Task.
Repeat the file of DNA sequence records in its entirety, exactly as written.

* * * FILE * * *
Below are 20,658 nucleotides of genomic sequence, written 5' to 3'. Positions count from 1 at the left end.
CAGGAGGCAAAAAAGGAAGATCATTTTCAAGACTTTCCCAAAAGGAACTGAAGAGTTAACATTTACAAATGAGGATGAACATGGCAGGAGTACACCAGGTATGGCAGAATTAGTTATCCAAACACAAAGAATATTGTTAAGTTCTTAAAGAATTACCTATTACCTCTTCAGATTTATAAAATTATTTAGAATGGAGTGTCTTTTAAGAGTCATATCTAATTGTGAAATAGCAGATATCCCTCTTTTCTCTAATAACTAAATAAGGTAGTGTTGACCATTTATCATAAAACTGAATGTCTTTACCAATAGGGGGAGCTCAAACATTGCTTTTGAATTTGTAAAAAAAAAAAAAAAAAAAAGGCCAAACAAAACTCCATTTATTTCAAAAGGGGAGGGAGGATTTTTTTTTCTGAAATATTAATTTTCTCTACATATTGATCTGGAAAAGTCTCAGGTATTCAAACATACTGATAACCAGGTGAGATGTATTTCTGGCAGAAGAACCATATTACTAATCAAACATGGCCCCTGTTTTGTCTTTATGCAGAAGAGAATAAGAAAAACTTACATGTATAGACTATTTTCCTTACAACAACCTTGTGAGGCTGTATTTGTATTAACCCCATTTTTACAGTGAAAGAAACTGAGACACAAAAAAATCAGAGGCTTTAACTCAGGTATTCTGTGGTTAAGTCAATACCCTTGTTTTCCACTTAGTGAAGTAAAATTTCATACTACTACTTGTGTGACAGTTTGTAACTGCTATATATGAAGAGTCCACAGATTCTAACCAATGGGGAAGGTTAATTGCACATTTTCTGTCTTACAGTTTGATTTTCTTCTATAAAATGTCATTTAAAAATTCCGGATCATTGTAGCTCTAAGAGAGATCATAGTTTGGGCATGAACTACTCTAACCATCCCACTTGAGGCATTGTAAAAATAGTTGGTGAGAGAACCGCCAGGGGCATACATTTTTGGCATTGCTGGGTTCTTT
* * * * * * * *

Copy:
Below are 20,658 nucleotides of genomic sequence, written 5' to 3'. Positions count from 1 at the left end.
CAGGAGGCAAAAAAGGAAGATCATTTTCAAGACTTTCCCAAAAGGAACTGAAGAGTTAACATTTACAAATGAGGATGAACATGGCAGGAGTACACCAGGTATGGCAGAATTAGTTATCCAAACACAAAGAATATTGTTAAGTTCTTAAAGAATTACCTATTACCTCTTCAGATTTATAAAATTATTTAGAATGGAGTGTCTTTTAAGAGTCATATCTAATTGTGAAATAGCAGATATCCCTCTTTTCTCTAATAACTAAATAAGGTAGTGTTGACCATTTATCATAAAACTGAATGTCTTTACCAATAGGGGGAGCTCAAACATTGCTTTTGAATTTGTAAAAAAAAAAAAAAAAAAAAGGCCAAACAAAACTCCATTTATTTCAAAAGGGGAGGGAGGATTTTTTTTTCTGAAATATTAATTTTCTCTACATATTGATCTGGAAAAGTCTCAGGTATTCAAACATACTGATAACCAGGTGAGATGTATTTCTGGCAGAAGAACCATATTACTAATCAAACATGGCCCCTGTTTTGTCTTTATGCAGAAGAGAATAAGAAAAACTTACATGTATAGACTATTTTCCTTACAACAACCTTGTGAGGCTGTATTTGTATTAACCCCATTTTTACAGTGAAAGAAACTGAGACACAAAAAAATCAGAGGCTTTAACTCAGGTATTCTGTGGTTAAGTCAATACCCTTGTTTTCCACTTAGTGAAGTAAAATTTCATACTACTACTTGTGTGACAGTTTGTAACTGCTATATATGAAGAGTCCACAGATTCTAACCAATGGGGAAGGTTAATTGCACATTTTCTGTCTTACAGTTTGATTTTCTTCTATAAAATGTCATTTAAAAATTCCGGATCATTGTAGCTCTAAGAGAGATCATAGTTTGGGCATGAACTACTCTAACCATCCCACTTGAGGCATTGTAAAAATAGTTGGTGAGAGAACCGCCAGGGGCATACATTTTTGGCATTGCTGGGTTCTTT